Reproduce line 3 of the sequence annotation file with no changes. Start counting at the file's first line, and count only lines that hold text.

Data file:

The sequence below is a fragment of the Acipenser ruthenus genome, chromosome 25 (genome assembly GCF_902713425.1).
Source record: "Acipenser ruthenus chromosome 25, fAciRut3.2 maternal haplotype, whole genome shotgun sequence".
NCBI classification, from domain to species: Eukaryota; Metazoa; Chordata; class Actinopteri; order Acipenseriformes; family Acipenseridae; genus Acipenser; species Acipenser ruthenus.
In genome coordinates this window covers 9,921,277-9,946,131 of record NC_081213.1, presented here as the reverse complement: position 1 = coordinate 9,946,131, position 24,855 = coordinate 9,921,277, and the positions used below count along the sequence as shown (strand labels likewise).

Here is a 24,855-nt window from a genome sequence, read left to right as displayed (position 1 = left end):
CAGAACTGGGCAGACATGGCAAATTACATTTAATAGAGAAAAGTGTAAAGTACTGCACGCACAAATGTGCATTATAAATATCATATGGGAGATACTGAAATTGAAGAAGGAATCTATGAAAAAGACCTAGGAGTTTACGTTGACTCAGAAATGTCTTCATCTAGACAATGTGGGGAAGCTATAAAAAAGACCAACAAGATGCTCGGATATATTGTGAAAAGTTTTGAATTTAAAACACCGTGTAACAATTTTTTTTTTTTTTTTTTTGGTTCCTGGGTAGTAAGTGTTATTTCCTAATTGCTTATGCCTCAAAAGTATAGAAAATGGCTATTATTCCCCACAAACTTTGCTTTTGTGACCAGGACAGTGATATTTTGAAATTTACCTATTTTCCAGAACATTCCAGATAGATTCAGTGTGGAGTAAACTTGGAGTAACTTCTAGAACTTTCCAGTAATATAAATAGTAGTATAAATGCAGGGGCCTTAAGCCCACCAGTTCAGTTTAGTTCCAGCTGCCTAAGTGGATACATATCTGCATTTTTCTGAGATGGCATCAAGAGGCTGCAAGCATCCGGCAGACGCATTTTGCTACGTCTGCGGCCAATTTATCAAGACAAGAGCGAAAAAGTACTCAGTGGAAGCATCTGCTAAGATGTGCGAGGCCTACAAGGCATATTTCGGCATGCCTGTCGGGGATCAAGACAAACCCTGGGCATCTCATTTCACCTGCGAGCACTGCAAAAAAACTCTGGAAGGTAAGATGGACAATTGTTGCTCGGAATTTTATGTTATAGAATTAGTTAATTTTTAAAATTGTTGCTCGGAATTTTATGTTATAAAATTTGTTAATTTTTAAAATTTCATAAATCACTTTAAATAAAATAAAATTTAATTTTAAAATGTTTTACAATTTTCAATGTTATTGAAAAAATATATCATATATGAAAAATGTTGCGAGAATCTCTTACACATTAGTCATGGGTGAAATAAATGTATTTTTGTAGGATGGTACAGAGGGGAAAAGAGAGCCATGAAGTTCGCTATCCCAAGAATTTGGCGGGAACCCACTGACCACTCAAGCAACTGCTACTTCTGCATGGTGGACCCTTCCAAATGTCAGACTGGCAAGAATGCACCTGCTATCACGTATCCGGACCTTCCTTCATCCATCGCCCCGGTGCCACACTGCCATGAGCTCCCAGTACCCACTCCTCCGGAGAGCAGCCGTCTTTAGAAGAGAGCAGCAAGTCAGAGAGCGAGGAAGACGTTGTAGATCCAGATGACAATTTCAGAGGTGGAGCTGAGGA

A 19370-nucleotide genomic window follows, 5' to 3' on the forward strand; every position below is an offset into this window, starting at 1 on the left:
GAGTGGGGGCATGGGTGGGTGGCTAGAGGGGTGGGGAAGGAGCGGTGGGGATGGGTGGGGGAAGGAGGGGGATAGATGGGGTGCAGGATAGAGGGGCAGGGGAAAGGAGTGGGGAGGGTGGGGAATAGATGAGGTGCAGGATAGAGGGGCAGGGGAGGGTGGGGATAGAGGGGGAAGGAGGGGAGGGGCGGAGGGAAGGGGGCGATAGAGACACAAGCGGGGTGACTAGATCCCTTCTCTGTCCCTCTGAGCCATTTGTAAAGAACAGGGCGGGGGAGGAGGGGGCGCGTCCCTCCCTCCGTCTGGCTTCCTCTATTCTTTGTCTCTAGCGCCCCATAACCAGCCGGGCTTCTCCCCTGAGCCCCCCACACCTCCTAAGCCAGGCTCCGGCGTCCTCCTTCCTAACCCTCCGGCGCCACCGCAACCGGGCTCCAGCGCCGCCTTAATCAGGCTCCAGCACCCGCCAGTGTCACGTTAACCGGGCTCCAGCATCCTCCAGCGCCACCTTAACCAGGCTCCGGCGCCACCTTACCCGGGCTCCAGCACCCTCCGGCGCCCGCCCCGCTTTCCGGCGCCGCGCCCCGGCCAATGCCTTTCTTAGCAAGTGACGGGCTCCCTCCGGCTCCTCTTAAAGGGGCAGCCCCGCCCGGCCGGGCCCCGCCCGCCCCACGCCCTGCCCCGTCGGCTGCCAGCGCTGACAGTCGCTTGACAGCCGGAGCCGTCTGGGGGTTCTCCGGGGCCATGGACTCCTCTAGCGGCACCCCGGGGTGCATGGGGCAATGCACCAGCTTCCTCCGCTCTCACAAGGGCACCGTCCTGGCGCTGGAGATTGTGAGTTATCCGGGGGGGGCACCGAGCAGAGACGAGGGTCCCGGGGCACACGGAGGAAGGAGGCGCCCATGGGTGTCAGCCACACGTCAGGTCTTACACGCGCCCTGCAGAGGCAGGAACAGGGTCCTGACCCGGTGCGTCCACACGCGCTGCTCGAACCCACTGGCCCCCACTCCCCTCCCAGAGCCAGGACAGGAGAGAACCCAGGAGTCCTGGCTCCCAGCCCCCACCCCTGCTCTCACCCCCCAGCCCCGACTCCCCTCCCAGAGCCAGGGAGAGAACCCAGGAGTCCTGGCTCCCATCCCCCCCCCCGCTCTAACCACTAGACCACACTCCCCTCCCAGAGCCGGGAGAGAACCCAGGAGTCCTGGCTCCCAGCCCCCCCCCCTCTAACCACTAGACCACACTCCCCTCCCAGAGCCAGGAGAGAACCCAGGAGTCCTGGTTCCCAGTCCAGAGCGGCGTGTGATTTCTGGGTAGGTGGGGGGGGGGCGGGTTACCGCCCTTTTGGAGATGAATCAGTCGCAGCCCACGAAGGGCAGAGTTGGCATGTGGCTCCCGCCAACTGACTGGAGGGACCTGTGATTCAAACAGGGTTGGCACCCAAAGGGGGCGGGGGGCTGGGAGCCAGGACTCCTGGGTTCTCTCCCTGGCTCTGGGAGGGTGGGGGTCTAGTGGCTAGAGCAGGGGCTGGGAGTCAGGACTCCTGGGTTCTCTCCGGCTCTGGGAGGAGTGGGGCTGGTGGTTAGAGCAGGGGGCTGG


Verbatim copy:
NCBI classification, from domain to species: Eukaryota; Metazoa; Chordata; class Actinopteri; order Acipenseriformes; family Acipenseridae; genus Acipenser; species Acipenser ruthenus.